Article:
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Bolivia: The letter of the law and the law of power

By Guillermo Almeyra, La Jornada, Mexico

May 18, 2008 -- The letter of the law is one thing, and quite another is the power that imposes it and makes it real. For this reason, it is absurd to fall for the fetish of the written legal text while forgetting the balance of power which gives it validity and allows its application. For if said balance is unfavourable, the legal or constitutional text is nothing more than a dead letter.

Bolivia’s President Evo Morales declared a recall referendum for the offices of president, vice president and departmental governors in all of Bolivia. Since this referendum was approved in the Senate due to the jealousy of right-wing PODEMOS leader Tuto Quiroga (faced with the increasing leadership of the right by the Santa Cruz oligarchy) and since its expected result threatens various governors and thus divides the right-wing alliance, and since Evo Morales and vice-president Alvaro Garcia Linera are sure to be ratified in their posts, there are some who see this measure as a skilful move, but the truth is somewhat different.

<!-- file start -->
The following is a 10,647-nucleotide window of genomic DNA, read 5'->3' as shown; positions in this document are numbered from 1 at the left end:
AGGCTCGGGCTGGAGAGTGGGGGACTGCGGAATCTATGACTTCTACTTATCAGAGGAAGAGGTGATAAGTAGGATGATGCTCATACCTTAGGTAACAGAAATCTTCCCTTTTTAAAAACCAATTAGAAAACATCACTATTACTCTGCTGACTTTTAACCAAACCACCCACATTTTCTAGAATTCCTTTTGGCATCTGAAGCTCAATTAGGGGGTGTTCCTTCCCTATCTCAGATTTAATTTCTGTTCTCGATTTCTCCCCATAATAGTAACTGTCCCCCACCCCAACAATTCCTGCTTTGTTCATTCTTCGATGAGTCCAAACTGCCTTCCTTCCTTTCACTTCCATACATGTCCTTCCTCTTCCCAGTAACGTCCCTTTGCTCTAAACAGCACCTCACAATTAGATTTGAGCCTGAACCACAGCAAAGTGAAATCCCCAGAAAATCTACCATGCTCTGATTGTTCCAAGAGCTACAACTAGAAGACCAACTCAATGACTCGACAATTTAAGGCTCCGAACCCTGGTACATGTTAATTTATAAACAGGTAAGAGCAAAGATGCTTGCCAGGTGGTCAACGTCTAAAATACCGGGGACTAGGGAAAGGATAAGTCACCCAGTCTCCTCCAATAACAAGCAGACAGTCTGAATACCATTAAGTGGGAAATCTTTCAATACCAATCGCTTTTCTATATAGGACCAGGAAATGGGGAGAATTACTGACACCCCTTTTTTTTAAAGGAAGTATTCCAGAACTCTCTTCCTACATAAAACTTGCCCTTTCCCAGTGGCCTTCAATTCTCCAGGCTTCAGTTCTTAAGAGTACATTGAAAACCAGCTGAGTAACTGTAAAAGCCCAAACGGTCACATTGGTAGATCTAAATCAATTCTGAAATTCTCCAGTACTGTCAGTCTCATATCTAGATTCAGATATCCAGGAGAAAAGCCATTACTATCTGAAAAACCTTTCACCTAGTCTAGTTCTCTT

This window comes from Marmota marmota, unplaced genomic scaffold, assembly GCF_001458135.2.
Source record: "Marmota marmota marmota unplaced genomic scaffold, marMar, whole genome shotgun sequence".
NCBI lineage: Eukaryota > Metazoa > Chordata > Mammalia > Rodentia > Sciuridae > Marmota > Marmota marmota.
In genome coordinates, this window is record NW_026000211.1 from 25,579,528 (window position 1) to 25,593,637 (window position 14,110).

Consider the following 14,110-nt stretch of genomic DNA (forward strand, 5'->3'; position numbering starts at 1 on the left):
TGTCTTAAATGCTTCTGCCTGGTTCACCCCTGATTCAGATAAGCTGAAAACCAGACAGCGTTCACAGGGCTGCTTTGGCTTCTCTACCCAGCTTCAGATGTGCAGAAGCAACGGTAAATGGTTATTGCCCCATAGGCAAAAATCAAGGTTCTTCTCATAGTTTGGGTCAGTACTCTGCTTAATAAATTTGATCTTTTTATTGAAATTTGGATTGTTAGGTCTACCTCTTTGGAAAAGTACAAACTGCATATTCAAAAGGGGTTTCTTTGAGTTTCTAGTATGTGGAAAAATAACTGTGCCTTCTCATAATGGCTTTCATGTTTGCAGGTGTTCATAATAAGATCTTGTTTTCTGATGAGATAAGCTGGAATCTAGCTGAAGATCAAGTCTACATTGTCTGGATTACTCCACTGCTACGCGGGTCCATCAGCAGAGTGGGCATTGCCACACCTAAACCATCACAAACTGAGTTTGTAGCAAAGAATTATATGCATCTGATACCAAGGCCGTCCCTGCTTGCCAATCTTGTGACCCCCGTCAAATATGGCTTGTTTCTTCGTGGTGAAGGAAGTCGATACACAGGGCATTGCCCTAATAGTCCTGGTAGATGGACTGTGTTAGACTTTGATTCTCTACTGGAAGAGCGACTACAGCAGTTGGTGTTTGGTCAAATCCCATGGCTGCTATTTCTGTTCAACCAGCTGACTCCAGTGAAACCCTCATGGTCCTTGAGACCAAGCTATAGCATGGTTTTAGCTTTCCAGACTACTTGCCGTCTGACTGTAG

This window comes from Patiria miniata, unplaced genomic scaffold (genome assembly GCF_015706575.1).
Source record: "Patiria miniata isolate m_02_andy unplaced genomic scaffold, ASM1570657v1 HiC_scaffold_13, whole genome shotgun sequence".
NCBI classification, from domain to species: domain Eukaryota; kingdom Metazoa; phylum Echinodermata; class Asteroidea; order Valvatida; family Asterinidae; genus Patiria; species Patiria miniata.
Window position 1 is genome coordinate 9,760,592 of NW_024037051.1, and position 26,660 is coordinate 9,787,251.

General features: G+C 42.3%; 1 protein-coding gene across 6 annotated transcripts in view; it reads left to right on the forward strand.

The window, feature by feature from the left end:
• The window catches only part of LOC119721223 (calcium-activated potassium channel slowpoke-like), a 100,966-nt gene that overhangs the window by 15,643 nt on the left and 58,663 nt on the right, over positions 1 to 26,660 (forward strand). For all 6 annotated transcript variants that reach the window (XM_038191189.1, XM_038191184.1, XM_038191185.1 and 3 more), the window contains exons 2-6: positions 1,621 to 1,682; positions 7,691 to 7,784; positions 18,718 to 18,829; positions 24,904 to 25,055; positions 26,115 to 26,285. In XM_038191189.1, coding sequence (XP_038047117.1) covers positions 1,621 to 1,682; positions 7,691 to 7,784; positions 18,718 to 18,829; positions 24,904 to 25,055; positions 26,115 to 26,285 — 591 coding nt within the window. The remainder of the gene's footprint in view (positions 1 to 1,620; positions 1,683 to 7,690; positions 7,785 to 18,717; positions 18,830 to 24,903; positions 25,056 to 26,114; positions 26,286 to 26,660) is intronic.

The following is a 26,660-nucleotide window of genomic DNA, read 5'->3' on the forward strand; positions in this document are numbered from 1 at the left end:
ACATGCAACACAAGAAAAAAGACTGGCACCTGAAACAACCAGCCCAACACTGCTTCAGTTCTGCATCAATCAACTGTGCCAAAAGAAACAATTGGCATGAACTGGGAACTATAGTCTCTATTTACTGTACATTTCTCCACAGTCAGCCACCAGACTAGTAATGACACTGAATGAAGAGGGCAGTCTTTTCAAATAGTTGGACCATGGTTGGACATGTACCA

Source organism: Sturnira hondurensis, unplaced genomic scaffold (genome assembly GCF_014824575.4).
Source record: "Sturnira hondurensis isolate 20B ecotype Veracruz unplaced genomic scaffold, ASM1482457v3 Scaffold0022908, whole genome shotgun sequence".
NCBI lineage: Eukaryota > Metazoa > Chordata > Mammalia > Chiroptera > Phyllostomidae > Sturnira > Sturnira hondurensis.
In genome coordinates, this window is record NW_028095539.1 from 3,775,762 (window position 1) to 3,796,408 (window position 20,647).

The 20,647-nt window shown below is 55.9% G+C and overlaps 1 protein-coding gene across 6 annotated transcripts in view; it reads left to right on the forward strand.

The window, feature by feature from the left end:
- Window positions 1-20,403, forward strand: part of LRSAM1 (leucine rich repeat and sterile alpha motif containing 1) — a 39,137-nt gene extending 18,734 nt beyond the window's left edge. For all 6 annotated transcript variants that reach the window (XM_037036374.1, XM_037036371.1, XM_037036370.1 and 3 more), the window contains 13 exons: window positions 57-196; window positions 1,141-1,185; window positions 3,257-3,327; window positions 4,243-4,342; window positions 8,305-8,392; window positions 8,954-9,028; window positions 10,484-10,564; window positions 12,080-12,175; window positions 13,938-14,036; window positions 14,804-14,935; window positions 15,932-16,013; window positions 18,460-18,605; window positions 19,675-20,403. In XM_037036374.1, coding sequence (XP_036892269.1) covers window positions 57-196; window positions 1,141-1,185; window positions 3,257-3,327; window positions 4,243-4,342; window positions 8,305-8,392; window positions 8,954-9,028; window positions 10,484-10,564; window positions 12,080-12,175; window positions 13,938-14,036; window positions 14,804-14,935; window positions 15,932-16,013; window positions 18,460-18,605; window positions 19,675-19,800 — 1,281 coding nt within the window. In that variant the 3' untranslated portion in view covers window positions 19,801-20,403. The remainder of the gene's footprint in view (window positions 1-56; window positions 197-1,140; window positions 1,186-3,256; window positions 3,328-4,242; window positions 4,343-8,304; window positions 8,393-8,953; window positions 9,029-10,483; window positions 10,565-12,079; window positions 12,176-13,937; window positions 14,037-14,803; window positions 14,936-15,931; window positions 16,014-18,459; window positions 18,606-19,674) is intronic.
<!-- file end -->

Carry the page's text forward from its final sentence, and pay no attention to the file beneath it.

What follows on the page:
In the first place, between now and August much water may pass under the bridge. The right will present many fait accompli, while the government adheres strictly to the text of the constitution (which the right rejects and whose modification it demands) whilst trying to generate the maximum number of votes for the future referendum. The right, by contrast, will be taking economic, judicial, social and military measures to consolidate its illegal power.

To top it all off, if Evo Morales again wins the referendum (as he surely will) and the handful of racist oligarchs in Santa Cruz, busy building their parallel state, are also ratified, the catastrophic stand-off will continue, but at a more intense and more serious level, since this time there will be no peaceful means to resolve it. As the government fights its legal fight, Santa Cruz organises its paramilitaries, creates its own system of tax collectors and blackmail of the big multinationals – as well as its own anti-national judicial system – organises the region’s de facto external trade, tries to incorporate local indigenous peoples (who have old scores to settle with La Paz) into their illegitimate legislature, provides social services for everyone, all together with a minimum salary double that of the rest of the country, to see if it can buy any misguided individuals.